UCLG Secretariat and PLATFORMA members became the first trainers of Learning Module 4: Localizing the SDGs through Decentralized Cooperation (DC). Between 28 April and 4 May, participants embarked on a dynamic programme taking them through the six chapters of UCLG Learning’s latest training of the trainers module, exploring the ‘what’, ‘why’, ‘who’ and ‘how’ of DC and its effective implementation for the SDGs.
In the spirit of partnerships, the first day opened with an ice-breaker to encourage empathy and build curiosity for different perspectives and experiences. This laid the groundwork for developing shared understandings of DC, towards the realization of the SDGs at the local level. Participants from different continents described DC as “mutual learning”, “proximity to citizens”, “solidarity” and “reciprocity”, highlighting the already-existing alignment with DC principles. Trainees further enjoyed insightful lectures by PLATFORMA’s Boris Tonhauser, DC expert Sogen Moodley, and UCLG World Secretariat’s Jean-Baptiste Buffet and Pablo Fernández.
A particular high point of Day One was the collective dynamic ‘Build your own DC bicycle’, which introduced participants to the logic of the Module: the bicycle analogy. Here, the different bike parts represent different aspects of DC - handle-bars represent political will to pursue the 2030 Agenda; pedal types represent the different abilities to mobilize financing; the bell represents communication strategies. The bicycle analogy helps practitioners to reflect on how each aspect of DC fits together in one interconnected ecosystem - and the exercise helped participants understand how this applies to their day-to-day work.
Day Two focused on the next two chapters’ themes, ‘How does Decentralized Cooperation work in practice?’ and ‘How to design a transformative DC in line and for the SDGs: A step by step approach’. PLATFORMA’s Amandine Sabourin unpacked the different DC typologies, modalities and flows, followed by Fernando Santomauro of UCLG Learning, who highlighted the multidirectional flows that characterize DC currently. “Previously, DC centred around the transfer of aid from North to South. Today, it involves a complex variety of horizontal partnerships, reflected in Agenda 2030’s principle of Universality.” In groups, the trainers-in-training had the opportunity to apply this knowledge in another interactive exercise which asked them to unpack a specific case, identify its characteristics and discuss which SDGs it applied.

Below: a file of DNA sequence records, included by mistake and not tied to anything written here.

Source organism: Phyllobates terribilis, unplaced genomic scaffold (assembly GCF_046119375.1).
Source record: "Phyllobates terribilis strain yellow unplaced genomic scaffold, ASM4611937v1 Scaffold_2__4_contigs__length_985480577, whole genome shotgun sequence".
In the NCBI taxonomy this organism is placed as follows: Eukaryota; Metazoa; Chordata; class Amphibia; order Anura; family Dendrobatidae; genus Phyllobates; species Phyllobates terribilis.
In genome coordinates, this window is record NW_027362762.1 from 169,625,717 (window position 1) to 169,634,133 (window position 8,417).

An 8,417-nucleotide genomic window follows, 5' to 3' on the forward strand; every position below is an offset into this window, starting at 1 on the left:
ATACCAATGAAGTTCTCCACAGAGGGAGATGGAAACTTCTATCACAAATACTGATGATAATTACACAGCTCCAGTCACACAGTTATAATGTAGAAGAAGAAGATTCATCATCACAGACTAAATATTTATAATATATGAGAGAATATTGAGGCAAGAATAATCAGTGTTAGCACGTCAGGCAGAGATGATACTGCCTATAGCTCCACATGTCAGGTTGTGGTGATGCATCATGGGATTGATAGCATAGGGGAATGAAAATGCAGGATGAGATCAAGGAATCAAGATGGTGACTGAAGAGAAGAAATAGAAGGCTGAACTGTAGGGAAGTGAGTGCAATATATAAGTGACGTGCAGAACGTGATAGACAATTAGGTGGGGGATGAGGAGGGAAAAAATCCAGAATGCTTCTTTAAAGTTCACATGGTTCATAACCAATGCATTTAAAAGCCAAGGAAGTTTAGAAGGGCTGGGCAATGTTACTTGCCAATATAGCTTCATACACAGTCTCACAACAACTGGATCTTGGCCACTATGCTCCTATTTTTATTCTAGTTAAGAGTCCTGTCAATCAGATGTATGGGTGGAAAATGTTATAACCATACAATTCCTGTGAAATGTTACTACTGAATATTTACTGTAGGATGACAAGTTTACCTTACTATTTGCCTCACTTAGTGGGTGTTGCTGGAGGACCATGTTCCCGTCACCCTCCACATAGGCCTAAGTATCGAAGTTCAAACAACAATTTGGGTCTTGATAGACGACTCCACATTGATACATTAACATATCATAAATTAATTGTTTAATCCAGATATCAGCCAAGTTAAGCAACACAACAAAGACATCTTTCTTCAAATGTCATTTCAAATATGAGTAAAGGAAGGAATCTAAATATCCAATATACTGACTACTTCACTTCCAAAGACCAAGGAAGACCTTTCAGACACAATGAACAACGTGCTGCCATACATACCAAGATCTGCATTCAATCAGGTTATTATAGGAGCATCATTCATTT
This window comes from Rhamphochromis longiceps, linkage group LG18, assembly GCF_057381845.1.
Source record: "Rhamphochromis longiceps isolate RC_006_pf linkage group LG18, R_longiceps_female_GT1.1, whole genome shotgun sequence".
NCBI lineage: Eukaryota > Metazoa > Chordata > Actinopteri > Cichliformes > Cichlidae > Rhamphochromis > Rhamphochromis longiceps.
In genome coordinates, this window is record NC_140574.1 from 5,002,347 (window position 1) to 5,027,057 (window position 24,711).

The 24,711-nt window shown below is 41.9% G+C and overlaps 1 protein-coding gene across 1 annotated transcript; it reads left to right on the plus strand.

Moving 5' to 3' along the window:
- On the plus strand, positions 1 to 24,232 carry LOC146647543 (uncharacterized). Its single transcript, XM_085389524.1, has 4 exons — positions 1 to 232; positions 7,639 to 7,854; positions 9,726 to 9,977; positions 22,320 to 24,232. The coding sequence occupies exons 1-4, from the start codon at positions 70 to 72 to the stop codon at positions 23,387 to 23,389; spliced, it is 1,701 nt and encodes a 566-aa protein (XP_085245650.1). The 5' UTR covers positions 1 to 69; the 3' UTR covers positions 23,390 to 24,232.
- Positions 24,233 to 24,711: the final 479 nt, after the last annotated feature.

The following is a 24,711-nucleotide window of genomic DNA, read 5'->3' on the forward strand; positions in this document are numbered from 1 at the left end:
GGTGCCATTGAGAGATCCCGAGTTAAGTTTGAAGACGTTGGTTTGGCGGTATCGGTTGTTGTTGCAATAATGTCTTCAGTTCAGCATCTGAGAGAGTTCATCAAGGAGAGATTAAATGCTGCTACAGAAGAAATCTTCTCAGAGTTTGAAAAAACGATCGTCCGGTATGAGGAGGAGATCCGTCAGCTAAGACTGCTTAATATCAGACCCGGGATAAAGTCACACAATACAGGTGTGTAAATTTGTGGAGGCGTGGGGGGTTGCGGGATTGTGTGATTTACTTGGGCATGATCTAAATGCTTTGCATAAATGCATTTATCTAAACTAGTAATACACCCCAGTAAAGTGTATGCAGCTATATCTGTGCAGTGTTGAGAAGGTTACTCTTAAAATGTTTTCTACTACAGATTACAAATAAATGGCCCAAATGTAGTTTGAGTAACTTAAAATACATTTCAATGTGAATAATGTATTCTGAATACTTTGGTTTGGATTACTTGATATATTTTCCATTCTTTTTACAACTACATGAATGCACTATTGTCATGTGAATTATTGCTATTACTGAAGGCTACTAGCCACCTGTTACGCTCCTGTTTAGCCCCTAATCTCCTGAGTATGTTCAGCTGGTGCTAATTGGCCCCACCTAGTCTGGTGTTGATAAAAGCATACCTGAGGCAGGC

The final day explored the role of SDG 17, the key actors involved in DC policies and projects and the importance of territorial multi-stakeholder partnerships for the localization of all SDGs. “SDG 17 offers a powerful framework for collaboration, resource-sharing and empowerment through the horizontal territorial partnerships created by DC,” Johannes Krassnitzer, of UNDP-ART, explained in his lecture illustrating DC’s transformative potential. To this end, participants engaged in an in-depth stakeholder cooperation role-play which highlighted the challenges and importance of collaboration in impactful, SDG-backed DC projects.
Finally, the training gave focus on how to approach and design communications, reporting and M&E processes. “The communication strategies should start before and go far beyond the DC project”, UCLG Learning’s María Alejandra Rico emphasised. Later, Cités Unies France’s (CUF) Simoné Giovetti explained that “M&E can play a fundamental role in embedding SDG targets and ensuring that no one, and no place, is left behind”.
The training concluded on a high note, with a last team-building game focused on communication styles, and a reflection led by UCLG Learning Director, Sara Hoeflich along with PLATFORMA’s Sarah Bentz and Boris Tonhauser on participants' inputs to improve the Module and next steps to role out of the Module.